Restaurant Review: Avalon
A true taste of Italy
by Brian Freedman

Let’s be honest: “Rustic Italian BYOB” doesn't necessarily send flutters of anticipation down the spines of most well-versed restaurant lovers. We’ve seen it before, most of us think. A nod to Piedmont here, a Sicilian dish there, nothing new, really.

Unless you’re talking about Avalon, a true Italian gem tucked into a quiet block on West Chester’s Main Street.

The charmingly, authentically disheveled cheese, charcuterie and bread board off to the left as you walk into the dining room, and its impressive listing on the menu once you sit down, are your first indications that Avalon is different, and utterly devoid of pretense. The service—as casual and unassuming as the overall atmosphere here—is the second.

But it’s the food that steals the show. It undermines expectations and preconceptions, and attains a level of beauty through smart, pitch-perfect execution.
Caesar salad retained all the touchstones that you look for in the salad, but every texture and flavor seemed ramped up a notch. The romaine was impeccably fresh.

The anchovies, white and plump, lent a unique savoriness that wove its way throughout the plate. And the perfectly creamy roasted garlic vinaigrette brought a savory, almost nutty sweetness that was both far more interesting and infinitely more satisfying than any recent Caesar I’ve tasted.

The grilled vegetable platter, too, was a winner by virtue of the kitchen’s obvious contentment to allow a few perfectly prepared components to shine, rather than try to appeal to guests’ more gluttonous natures by loading the dish down with an overabundance of veggies. Turns out it was the right move: Thin-sliced and grill-marked eggplant and zucchini were marinated in, and drizzled with, a well-balanced balsamic agro dolce, and set opposite (both literally and from a flavor standpoint) a smoky grilled slice of Sarcone’s Italian bread spread thickly with truffled ricotta impostata. Perfect.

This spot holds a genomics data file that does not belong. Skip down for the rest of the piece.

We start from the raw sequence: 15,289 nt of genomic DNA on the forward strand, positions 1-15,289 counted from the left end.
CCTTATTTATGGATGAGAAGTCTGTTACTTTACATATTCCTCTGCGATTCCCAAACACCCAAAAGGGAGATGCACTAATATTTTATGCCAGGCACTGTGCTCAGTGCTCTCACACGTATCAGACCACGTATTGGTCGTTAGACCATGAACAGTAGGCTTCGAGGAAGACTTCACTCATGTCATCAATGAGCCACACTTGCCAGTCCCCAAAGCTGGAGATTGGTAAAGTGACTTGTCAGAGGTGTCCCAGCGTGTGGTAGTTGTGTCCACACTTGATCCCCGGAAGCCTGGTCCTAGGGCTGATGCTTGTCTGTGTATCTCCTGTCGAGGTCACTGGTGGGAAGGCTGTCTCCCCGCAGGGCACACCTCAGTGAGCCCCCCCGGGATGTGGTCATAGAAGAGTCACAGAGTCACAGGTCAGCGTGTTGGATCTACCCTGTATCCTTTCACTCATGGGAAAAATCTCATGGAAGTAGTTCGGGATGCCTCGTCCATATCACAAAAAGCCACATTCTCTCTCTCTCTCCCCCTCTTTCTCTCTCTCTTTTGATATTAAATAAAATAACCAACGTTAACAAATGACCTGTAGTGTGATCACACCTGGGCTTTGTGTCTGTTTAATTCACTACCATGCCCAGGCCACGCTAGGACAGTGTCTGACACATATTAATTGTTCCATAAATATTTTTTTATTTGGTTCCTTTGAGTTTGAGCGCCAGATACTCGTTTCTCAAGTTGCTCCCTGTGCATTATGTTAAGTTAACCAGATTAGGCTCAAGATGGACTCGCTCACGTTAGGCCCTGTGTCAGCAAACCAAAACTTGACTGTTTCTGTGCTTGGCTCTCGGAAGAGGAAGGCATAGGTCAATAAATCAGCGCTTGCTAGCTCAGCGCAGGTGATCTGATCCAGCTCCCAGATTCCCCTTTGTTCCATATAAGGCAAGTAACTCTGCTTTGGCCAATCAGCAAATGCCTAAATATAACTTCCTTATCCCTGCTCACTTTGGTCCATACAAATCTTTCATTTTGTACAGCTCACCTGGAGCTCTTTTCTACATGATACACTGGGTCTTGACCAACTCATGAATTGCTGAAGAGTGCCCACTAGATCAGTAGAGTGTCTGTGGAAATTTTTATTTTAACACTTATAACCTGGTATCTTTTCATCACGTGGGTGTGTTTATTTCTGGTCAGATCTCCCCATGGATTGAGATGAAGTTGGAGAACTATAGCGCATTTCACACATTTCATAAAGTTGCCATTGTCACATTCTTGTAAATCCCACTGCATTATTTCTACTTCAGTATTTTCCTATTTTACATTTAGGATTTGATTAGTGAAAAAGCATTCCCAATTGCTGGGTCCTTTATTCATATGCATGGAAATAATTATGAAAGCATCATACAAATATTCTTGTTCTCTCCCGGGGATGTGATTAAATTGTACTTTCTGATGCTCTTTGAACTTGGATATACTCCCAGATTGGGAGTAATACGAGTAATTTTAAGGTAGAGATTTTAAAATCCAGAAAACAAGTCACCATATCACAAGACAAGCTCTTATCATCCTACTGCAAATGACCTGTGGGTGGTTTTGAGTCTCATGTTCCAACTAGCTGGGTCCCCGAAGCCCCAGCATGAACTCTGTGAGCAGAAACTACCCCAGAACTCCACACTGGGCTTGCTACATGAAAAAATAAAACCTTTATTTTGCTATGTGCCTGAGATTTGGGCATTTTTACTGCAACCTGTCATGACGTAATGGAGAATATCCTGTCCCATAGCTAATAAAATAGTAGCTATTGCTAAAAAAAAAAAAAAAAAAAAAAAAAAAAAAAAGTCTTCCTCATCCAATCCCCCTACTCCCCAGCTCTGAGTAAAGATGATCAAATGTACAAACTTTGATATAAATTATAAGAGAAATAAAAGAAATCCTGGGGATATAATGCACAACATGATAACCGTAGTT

A middle-course dish of agnolott—filled with a puree of sweet, deeply caramelized onions and Gruyere, tossed in an unexpectedly subtle, complex garlic butter, and interspersed on the plate with tender escargots—showcased a more sophisticated, vaguely French-influenced side of a quintessential Italian pasta dish.

On the other hand, an entree portion of silky house-made pappardelle with lamb bolognese satisfied on a more primal level. This was a heady, layered bolognese, with the gaminess of the lamb set stunningly against the sweeter notes of the tomato flavors and mirepoix. All of it was delicious and intellectually surprising.

Even cioppino, the often-misprepared seafood stew (it typically falls victim to what I like to call the “paella syndrome”: overcooked, underseasoned seafood components) was spot on. The mussels plump and sweet, the shrimp practically popping with the slightest touch of the front teeth, the fish moist and tender, and the chorizo lending it all a deeper, more aromatically mysterious note.

Desserts, though likely unnecessary (overindulging is nearly impossible to avoid when what you expect to be familiar food is this good), are good ideas, too. They change regularly, but this time of year, make sure to taste the ice cream, whose deep home-style creaminess buttresses the already dense, intense flavors. The peanut butter is a tongue-coating standout. Enjoy it outside on the peaceful patio out back.

Avalon, then, is proof that the old Thomas Wolfe line is wrong, at least when it comes to a style of food you assumed to have exhausted its excitement long ago: You can go home again—at least when there’s this much care and attention to detail paid to everything that comes out of the kitchen. There’s joy, too, as well as a sense of comfort. In flavor and philosophy, that’s as Italian as a meal gets.

312 South High St., West Chester

Brian Freedman is a food and wine writer based in Philadelphia. (